Another FDI inducement was removal of a “Hostile Buy-Out” clause that allowed a Myanmar joint-venture partner to forcefully buy out the other side if they had enough capital, whether agreed to or not by the counterpart. In addition, rules and regulations have been relaxed, and it is now supposed to be possible to complete the entire incorporation process in a day, though that does not seem to be realized in practice. A new session of parliament begins this month, and more changes in the law may be forthcoming. Numerous challenges Despite the new opportunities, there is agreement that foreign companies will find Myanmar a difficult place to do well in.

“The market is small and the pool is full – everyone is already in,” said Taiwanese businessman Roger Yin, general manager of Good-Men Associates, interviewed while attending the investment conference in Myanmar in July. “The only way to compete is to have a high-tech advantage in materials or techniques that will take a few years to copy. When I started in China 20-plus years ago, there weren’t too many foreign businesses there, so you could experiment and start slowly. But precisely the opposite is true in Myanmar. Everyone is here and they only want big investments. The climate is not right for what I’m doing at this time. It’s cheaper to manufacture in China, and the infrastructure is in place there, unlike Myanmar.”

On the other hand, explains Albert Fan of TAITRA’s Market Research Department, a keynote speaker at the July conference, Taiwan may enjoy some special advantages in dealing with Myanmar. One is the fact that many people in Myanmar are able to communicate in Chinese due to the country’s longstanding trade ties with China. Another is the legacy of the presence of former Kuomintang troops in the mountain regions of Myanmar, where they fled across the border at the end of the civil war with the Chinese Communists. For years, the Taiwan government subsidized the education in Taiwan universities of the offspring of these soldiers – known as Myanmar-born Kuomintang (MBK). After graduation, many of them returned to Myanmar. “If you must have a Myanmar JV partner,” says Fan, “the safest approach is to partner with a Taiwan-educated MBK business family.”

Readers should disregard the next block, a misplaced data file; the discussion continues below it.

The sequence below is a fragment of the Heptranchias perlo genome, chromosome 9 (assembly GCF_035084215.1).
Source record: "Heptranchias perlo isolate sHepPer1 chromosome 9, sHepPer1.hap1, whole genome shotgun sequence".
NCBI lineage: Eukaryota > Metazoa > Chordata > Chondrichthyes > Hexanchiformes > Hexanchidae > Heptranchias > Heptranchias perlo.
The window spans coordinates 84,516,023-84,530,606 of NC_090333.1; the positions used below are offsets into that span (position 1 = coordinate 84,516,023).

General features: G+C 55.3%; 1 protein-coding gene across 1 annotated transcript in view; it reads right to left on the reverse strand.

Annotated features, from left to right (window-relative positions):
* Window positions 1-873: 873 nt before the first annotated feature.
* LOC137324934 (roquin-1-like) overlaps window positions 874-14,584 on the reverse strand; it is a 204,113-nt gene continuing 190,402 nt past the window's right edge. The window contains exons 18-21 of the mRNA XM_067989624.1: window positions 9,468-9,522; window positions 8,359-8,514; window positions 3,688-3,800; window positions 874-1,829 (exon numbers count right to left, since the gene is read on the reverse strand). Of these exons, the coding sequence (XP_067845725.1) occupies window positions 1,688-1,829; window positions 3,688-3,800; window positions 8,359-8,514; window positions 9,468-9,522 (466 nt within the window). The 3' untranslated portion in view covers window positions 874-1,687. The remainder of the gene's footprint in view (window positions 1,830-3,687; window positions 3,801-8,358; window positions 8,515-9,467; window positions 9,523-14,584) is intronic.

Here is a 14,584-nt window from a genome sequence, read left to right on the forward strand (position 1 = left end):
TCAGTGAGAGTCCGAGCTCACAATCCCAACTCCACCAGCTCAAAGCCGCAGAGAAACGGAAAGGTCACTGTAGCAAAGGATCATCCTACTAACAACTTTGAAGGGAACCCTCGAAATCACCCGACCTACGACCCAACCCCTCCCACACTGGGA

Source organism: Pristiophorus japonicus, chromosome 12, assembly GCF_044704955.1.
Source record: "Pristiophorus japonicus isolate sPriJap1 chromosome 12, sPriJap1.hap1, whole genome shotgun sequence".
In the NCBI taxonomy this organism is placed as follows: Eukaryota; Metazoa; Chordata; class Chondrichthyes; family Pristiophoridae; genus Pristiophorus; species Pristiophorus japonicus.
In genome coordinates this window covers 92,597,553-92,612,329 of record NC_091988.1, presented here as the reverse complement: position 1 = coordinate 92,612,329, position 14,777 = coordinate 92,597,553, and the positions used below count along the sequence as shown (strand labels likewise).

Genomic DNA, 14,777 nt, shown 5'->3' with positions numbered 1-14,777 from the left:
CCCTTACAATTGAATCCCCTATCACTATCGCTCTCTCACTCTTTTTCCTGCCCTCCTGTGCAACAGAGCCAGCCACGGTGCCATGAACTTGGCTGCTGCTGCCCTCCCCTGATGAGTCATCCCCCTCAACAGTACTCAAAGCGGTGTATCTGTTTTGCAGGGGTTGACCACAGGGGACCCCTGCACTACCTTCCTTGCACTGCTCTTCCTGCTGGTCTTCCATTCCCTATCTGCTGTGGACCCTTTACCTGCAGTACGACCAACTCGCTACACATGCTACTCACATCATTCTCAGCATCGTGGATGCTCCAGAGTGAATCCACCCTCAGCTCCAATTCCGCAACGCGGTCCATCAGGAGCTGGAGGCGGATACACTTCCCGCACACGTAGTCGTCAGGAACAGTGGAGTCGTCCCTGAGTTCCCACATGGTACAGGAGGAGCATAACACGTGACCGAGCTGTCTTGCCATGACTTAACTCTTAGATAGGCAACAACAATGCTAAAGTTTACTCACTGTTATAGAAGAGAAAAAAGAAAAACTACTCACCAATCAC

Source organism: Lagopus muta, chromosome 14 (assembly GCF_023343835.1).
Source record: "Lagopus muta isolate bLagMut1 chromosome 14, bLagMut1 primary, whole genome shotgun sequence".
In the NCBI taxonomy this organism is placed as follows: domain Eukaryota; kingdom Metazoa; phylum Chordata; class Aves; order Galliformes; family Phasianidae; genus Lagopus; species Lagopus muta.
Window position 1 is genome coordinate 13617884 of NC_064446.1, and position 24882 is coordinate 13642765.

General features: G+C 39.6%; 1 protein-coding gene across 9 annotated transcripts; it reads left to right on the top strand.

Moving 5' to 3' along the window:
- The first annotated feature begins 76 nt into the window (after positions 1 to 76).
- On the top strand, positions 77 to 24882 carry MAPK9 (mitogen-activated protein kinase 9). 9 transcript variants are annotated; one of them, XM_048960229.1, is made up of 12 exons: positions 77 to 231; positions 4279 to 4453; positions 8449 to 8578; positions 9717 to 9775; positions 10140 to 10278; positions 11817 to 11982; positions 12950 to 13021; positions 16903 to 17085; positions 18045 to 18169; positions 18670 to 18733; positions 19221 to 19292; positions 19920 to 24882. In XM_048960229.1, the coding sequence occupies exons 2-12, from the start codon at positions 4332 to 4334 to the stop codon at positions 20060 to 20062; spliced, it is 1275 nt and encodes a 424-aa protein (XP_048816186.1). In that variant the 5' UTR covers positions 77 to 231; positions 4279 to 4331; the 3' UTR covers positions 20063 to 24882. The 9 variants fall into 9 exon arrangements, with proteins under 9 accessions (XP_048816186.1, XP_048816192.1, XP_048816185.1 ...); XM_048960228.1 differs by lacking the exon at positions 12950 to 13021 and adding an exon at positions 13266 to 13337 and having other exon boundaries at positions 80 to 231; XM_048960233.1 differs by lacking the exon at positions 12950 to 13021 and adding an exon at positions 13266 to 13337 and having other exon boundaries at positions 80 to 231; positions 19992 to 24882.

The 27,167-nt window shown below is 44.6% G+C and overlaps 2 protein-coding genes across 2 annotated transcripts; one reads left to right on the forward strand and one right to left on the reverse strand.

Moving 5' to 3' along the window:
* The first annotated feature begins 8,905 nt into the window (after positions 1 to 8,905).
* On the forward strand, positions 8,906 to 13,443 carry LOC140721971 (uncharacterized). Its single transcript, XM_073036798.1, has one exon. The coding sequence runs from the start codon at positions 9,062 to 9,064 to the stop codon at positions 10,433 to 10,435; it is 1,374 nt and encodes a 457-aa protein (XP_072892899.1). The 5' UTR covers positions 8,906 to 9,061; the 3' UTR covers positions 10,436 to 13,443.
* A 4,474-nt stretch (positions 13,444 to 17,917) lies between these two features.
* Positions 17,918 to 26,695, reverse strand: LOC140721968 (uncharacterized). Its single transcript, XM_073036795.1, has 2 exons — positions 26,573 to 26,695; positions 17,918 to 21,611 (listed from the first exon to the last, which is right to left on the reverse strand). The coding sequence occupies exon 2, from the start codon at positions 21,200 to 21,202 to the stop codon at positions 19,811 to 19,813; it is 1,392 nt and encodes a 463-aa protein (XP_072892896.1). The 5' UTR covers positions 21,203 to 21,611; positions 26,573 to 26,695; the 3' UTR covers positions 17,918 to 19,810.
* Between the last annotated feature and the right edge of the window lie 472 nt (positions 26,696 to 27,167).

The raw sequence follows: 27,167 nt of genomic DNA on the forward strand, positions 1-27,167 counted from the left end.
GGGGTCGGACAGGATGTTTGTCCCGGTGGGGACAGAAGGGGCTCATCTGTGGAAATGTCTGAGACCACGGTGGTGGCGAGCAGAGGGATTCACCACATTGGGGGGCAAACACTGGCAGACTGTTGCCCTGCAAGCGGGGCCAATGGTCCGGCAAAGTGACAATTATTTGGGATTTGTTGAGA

U.S. companies might also benefit from choosing an MBK entity to partner with, especially in fields in which the MBK businesses are strongest – canning and dehydrating equipment, as well as other machinery for the food and beverage industry. Overall, however, the most productive sectors are those related to natural resources: oil and gas, mining, and timber. The first challenge in trying to assess the business climate is the lack of trustworthy data, with different private and government sources releasing different figures.

Although no comprehensive nationwide census has been taken since 1931, the current estimated population is about 50 million. Import figures are grossly underestimated since so much smuggling takes place from Thailand, China, Malaysia, and India. The International Monetary Fund forecasts Myanmar’s 2013 GDP growth at 7.7%. Another negative is that the administration is widely perceived as non-transparent, corrupt, and highly inefficient. Over 60% of the FY2010-11 national budget was allocated to state-owned enterprises, most of which operate at a deficit. TAITRA’s Fan notes some other drawbacks.

“As the rural population is too small, spread out, and impoverished to purchase anything, most investors, including Taiwanese businessmen, focus only on major cities like Yangon, Mandalay, and Naypyidaw,” he says. Additionally, in the absence of a formal stock market, domestic investment goes mainly into land, “creating sky-high prices that deter the development of manufacturing facilities and warehouses.” Kristy Hsu notes that “property prices in the city of Yangon are higher than Bangkok and some places in Tokyo,” and that while the official exchange rate is 6 kyat to the dollar, “on the street that same dollar will get you 860 kyat.”

In 2010-11, the transfer of state assets, especially real estate, to military families under the guise of a privatization policy further widened the gap between the economic elite and the general public. Generals control vast tracts of land and therefore hold the key to the development process, says Fan. “These generals can use their power for or against reforms.” Under a controversial 2010 amnesty agreement, the military was given a clean slate for any crimes committed before 2010. Potential transport hub If U.S. sanctions are fully lifted, economic stability should be assured, as Myanmar is well situated to be a regional transport hub.